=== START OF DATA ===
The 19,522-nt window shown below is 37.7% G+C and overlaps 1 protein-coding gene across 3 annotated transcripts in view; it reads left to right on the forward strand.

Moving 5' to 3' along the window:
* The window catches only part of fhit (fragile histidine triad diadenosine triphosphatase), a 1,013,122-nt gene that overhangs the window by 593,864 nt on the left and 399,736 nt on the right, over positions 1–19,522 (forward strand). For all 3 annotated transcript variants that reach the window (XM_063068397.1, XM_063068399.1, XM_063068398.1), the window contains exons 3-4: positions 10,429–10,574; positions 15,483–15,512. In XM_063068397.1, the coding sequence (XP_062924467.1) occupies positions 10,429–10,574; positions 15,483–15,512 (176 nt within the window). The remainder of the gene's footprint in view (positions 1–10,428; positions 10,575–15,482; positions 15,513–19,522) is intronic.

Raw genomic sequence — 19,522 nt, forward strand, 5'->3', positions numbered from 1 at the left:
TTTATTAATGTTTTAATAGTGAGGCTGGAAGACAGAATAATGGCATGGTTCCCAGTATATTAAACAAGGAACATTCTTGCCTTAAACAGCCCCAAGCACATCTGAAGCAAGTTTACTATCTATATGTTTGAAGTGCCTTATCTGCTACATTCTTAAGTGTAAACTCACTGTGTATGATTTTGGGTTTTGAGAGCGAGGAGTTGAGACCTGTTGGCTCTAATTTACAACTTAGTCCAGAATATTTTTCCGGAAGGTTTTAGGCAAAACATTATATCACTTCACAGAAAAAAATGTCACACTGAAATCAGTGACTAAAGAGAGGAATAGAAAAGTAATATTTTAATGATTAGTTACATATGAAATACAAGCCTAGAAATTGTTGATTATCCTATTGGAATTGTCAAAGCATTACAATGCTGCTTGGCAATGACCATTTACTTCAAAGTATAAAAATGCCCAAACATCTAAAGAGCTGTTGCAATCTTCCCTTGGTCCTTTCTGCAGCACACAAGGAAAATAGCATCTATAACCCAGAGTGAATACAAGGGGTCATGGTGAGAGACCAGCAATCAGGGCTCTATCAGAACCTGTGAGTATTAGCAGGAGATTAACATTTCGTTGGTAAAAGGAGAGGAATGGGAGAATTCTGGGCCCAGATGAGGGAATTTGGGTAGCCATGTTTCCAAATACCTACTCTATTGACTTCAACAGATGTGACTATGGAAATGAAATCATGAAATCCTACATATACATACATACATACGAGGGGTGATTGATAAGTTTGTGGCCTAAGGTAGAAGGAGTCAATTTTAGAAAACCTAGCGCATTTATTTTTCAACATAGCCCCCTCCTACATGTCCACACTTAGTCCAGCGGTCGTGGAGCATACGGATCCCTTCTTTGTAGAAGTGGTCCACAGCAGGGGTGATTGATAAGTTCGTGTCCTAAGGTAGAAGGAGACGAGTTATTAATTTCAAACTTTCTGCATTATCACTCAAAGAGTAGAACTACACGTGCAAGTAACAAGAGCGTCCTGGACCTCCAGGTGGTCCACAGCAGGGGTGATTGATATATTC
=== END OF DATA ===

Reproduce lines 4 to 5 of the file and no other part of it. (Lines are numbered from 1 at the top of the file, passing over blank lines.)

Raw genomic sequence — 19,522 nt, forward strand, 5'->3', positions numbered from 1 at the left:
TTTATTAATGTTTTAATAGTGAGGCTGGAAGACAGAATAATGGCATGGTTCCCAGTATATTAAACAAGGAACATTCTTGCCTTAAACAGCCCCAAGCACATCTGAAGCAAGTTTACTATCTATATGTTTGAAGTGCCTTATCTGCTACATTCTTAAGTGTAAACTCACTGTGTATGATTTTGGGTTTTGAGAGCGAGGAGTTGAGACCTGTTGGCTCTAATTTACAACTTAGTCCAGAATATTTTTCCGGAAGGTTTTAGGCAAAACATTATATCACTTCACAGAAAAAAATGTCACACTGAAATCAGTGACTAAAGAGAGGAATAGAAAAGTAATATTTTAATGATTAGTTACATATGAAATACAAGCCTAGAAATTGTTGATTATCCTATTGGAATTGTCAAAGCATTACAATGCTGCTTGGCAATGACCATTTACTTCAAAGTATAAAAATGCCCAAACATCTAAAGAGCTGTTGCAATCTTCCCTTGGTCCTTTCTGCAGCACACAAGGAAAATAGCATCTATAACCCAGAGTGAATACAAGGGGTCATGGTGAGAGACCAGCAATCAGGGCTCTATCAGAACCTGTGAGTATTAGCAGGAGATTAACATTTCGTTGGTAAAAGGAGAGGAATGGGAGAATTCTGGGCCCAGATGAGGGAATTTGGGTAGCCATGTTTCCAAATACCTACTCTATTGACTTCAACAGATGTGACTATGGAAATGAAATCATGAAATCCTACATATACATACATACATACGAGGGGTGATTGATAAGTTTGTGGCCTAAGGTAGAAGGAGTCAATTTTAGAAAACCTAGCGCATTTATTTTTCAACATAGCCCCCTCCTACATGTCCACACTTAGTCCAGCGGTCGTGGAGCATACGGATCCCTTCTTTGTAGAAGTGGTCCACAGCAGGGGTGATTGATAAGTTCGTGTCCTAAGGTAGAAGGAGACGAGTTATTAATTTCAAACTTTCTGCATTATCACTCAAAGAGTAGAACTACACGTGCAAGTAACAAGAGCGTCCTGGACCTCCAGGTGGTCCACAGCAGGGGTGATTGATATATTC